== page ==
Measures of Dispersion class 11 Notes Economics

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Measures of Dipersion class 11 Notes Economics

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CBSE Class 11 Economics
Revision Notes
Chapter – 6
Measures of Dispersion class 11 Notes Economics

Points to remember

Dispersion is a measure of the variation of the items from central value.
The measures of dispersion is important to compare uniformity, consistency and reliability amongst variables / series.

Absolute measures of dispersion are expressed in terms of original unit of series.

Relative measures are expressed in ratios or percentage of average, also known as coefficients of dispersion.

Measures of Dispersion:
(i) Range
(ii) Inter quartile range
(iii) Quartile deviation or Semi-Inter-quartile range
(iv) Mean deviation
(v) Standard Deviation
(vi) Lorenz curve

Range: Range is defined as the difference between two extreme observations i.e. the largest and the smallest value.

Symbolically, R = L-S
Where R = Range
L = Largest Value
S = Smallest value
Coefficient of range =

Inter Quartile Range: 
Inter quartile range is the difference between upper quartile and lower quartile.
Inter-quartile range =
Where  = Third quartile or upper quartile.
 = First quartile or lower quartile

Quartile Deviation:
Quartile deviation is known as half of difference of third quartile () and first quartile (). It is also known as semi inter quartile range.

Where Q.D. = Quartile deviation
 = Third quartile or upper quartile.
 = First quartile of lower quartile.
Coefficient of quartile deviation= 

Mean Deviation:
Mean deviation/average deviation is the arithmetic mean of the deviations of various items from their average (mean, median or mode) generally from the median.

Calculation of mean deviation
Individual Series
Discrete Series
Continuous Series

Where,
MD = Mean deviation
| D | = Deviations from mean or median ignoring + Signs
N = Number of item (Individual Series)
N = Total number of Frequencies (Discrete and continuous series)
F = Number of frequencies.
Coefficient of mean deviation

Merit of Mean deviation:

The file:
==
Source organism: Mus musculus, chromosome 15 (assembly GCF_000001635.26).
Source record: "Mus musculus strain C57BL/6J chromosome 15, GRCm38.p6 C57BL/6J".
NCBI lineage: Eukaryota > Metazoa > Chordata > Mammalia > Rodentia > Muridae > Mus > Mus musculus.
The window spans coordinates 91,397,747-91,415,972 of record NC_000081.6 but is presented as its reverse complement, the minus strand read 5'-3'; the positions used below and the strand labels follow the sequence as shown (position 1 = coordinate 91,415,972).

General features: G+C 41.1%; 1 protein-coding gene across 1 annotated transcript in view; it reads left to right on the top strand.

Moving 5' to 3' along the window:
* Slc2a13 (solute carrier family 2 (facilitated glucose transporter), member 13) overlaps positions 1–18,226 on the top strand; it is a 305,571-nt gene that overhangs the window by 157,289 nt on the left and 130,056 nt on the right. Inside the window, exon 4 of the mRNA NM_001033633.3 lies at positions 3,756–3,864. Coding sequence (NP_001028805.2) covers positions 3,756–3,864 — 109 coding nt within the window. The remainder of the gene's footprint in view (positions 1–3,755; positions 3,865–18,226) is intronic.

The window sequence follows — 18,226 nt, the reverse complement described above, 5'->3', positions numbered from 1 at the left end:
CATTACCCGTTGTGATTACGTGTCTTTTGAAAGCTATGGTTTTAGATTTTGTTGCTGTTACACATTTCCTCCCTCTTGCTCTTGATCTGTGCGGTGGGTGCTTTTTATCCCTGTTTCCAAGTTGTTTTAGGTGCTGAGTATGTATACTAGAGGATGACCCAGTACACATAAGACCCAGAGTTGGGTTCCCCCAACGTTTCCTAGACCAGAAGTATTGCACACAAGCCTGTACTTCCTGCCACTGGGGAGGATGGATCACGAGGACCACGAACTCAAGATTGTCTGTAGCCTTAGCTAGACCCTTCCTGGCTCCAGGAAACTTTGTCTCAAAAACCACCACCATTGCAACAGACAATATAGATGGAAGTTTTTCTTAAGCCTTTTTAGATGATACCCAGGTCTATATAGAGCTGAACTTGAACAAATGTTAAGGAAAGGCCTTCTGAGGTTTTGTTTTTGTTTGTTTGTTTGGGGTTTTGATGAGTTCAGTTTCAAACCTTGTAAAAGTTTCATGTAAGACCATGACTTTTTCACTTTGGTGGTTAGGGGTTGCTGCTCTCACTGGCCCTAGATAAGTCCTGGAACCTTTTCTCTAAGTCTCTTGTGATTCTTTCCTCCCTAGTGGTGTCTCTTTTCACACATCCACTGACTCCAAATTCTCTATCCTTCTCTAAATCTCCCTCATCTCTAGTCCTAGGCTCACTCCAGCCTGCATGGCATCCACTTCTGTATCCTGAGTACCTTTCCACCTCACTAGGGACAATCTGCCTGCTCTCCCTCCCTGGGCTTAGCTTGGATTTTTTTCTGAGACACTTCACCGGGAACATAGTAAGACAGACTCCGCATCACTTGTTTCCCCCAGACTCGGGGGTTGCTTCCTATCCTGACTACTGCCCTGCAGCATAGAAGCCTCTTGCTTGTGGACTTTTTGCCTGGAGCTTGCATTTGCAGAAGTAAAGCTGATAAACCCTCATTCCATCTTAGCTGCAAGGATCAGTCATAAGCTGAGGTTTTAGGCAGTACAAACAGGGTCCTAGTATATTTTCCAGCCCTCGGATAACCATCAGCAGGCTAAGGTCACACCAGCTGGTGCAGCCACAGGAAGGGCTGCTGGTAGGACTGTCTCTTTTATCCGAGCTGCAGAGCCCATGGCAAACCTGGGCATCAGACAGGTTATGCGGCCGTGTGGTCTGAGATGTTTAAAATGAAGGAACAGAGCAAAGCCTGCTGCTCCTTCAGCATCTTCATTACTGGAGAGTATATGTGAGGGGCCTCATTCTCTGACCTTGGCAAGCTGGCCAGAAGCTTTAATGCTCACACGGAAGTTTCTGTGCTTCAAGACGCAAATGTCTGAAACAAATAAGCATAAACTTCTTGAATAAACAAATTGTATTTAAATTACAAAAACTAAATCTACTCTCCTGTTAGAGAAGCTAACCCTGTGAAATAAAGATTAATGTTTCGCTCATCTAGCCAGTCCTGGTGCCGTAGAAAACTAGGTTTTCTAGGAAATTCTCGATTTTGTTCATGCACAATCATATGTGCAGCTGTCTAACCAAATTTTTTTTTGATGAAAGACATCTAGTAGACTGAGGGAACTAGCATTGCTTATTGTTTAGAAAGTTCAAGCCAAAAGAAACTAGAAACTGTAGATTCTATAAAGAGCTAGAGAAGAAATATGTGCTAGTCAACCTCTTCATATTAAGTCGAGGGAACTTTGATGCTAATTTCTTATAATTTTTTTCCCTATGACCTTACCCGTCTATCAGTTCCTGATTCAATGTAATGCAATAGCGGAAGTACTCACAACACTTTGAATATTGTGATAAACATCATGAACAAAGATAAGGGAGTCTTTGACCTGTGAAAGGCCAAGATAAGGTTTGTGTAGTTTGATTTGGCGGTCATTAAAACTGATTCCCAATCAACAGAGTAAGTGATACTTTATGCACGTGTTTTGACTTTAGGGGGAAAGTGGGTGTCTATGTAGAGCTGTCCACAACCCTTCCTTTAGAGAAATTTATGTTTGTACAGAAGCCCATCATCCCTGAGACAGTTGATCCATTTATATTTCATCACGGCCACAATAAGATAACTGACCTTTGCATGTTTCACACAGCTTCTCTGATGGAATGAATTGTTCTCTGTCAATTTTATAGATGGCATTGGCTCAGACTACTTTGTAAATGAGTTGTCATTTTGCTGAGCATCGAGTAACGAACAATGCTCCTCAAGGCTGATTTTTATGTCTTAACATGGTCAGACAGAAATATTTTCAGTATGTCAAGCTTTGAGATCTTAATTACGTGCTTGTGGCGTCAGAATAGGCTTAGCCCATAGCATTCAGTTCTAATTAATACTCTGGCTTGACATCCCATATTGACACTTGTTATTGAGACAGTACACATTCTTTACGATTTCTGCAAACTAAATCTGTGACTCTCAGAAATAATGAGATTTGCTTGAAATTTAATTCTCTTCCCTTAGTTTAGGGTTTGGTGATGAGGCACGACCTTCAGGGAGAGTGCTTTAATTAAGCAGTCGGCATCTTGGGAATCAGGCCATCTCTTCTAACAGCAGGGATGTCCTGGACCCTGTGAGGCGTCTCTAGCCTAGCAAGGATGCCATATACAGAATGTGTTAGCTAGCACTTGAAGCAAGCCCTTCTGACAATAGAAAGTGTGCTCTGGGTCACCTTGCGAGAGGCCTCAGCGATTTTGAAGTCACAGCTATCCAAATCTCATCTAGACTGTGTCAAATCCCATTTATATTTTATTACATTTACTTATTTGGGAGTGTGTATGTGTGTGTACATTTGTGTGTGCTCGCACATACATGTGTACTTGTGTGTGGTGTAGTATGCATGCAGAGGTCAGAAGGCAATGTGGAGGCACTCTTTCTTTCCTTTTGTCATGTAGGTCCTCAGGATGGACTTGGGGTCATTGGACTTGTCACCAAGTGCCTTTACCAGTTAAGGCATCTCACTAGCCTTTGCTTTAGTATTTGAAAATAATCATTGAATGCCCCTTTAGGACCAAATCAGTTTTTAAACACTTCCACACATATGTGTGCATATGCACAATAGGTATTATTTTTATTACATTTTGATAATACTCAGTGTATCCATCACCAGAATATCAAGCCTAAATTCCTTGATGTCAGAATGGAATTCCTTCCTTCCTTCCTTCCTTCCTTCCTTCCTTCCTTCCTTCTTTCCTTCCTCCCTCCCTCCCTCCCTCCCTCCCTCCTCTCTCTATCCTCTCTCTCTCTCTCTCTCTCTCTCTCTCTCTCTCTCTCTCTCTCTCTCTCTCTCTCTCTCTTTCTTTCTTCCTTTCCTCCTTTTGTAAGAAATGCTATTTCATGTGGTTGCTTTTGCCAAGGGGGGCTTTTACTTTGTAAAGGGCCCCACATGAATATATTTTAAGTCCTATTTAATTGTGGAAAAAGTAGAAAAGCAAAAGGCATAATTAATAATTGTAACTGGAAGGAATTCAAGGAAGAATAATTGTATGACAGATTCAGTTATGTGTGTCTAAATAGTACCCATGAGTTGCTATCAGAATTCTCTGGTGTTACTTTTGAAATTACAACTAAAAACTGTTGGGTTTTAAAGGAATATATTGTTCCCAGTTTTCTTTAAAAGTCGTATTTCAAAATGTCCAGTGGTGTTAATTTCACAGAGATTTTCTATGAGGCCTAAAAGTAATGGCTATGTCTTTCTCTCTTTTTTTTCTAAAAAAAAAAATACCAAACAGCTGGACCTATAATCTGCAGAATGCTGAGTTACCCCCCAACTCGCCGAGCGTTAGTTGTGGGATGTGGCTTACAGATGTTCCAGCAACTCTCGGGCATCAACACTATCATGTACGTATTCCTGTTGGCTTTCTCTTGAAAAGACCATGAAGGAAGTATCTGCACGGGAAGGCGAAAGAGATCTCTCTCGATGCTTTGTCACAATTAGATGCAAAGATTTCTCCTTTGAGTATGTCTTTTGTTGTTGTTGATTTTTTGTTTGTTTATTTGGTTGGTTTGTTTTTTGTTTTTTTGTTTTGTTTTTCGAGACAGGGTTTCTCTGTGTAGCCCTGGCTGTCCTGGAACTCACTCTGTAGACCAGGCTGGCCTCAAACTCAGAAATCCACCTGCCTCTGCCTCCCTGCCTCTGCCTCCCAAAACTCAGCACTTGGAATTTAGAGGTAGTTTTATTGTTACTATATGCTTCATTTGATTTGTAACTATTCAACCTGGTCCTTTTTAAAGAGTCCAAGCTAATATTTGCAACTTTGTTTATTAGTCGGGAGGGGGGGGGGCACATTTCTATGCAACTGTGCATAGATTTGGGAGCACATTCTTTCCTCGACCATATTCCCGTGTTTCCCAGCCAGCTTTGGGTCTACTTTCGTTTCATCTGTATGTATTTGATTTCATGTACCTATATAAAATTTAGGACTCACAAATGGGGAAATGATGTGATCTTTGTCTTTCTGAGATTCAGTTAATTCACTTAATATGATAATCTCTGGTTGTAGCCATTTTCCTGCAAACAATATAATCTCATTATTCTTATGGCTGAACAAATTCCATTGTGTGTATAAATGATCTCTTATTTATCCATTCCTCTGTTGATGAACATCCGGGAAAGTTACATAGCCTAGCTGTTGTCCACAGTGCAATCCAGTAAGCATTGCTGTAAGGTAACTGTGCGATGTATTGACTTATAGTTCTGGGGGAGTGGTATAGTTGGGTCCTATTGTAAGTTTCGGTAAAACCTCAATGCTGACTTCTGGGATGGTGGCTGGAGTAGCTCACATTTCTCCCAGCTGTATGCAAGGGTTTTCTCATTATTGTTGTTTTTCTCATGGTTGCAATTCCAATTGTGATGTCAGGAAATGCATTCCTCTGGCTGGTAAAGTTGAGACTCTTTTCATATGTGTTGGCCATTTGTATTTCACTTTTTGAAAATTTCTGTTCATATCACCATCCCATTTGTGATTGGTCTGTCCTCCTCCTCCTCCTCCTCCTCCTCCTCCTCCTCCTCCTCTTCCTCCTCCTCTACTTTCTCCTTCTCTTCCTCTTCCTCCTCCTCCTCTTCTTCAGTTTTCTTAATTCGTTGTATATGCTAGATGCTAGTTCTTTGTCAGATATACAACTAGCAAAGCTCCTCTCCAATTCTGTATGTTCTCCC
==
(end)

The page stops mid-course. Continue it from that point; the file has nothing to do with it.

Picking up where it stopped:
1. As in case of X, every term is taken in account hence, it is certainly a better measure than other measures of dispersion i.e. Range, Percentile Range or Quartile Range.
  2. Mean deviation is extensively used in other fields such as Economics, Business, Commerce or any other field of such type.
  3. It has least sampling fluctuations as compared to Range, Percentile Range and Quartile Deviation.
  4. When comparison is needed this is perhaps the best measure between two or more series.
  5. This calculation has its base upon measurement than an estimate.
  6. Mean Deviation is rigidly defined; one of the main focus point of any measure used for statistical Analysis.
  7. It we calculate it from median it is less affected by extreme terms.
  8. As it is based on the deviations about an average, it gives us better measure for comparison.

Demerits of Mean Deviation:

  1. If average is in fractions, it is difficult to compile M.D.
  2. Main property is absent, It is not capable of further Algebraic Treatment.
  3. Not so easy to calculate to calculate X, M or Z first and then to go for other measures.
  4. If it is calculated from Z it is not much reliable as Mode (Z) is not the true representative of the series.
  5. M.D. and its co-efficient taken from X, M and Z often differ.
  6. As +,- signs are ignored which is not possible mathematically. Algebraically we have to proceed for Standard Deviation; or another measure of dispersion.